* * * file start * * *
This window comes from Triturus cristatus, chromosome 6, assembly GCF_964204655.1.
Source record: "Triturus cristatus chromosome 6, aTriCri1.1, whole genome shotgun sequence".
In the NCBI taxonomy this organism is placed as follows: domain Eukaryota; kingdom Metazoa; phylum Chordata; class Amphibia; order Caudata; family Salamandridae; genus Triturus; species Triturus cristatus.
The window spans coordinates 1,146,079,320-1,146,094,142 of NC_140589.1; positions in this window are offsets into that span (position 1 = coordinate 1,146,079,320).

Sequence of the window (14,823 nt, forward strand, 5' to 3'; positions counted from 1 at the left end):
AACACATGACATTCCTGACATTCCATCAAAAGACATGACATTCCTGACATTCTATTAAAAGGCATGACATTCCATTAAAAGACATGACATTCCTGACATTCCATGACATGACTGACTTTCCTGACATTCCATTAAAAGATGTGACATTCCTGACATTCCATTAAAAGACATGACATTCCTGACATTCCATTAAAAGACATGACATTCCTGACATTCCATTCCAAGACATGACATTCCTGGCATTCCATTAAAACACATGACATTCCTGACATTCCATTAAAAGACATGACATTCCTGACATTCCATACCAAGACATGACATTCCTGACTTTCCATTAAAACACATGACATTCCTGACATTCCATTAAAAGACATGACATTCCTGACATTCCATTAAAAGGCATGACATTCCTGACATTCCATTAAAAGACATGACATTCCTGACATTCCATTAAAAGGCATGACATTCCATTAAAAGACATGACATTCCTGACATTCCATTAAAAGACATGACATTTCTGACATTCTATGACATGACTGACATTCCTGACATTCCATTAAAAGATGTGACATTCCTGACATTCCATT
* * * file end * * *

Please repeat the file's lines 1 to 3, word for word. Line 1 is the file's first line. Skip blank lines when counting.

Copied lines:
This window comes from Triturus cristatus, chromosome 6, assembly GCF_964204655.1.
Source record: "Triturus cristatus chromosome 6, aTriCri1.1, whole genome shotgun sequence".
In the NCBI taxonomy this organism is placed as follows: domain Eukaryota; kingdom Metazoa; phylum Chordata; class Amphibia; order Caudata; family Salamandridae; genus Triturus; species Triturus cristatus.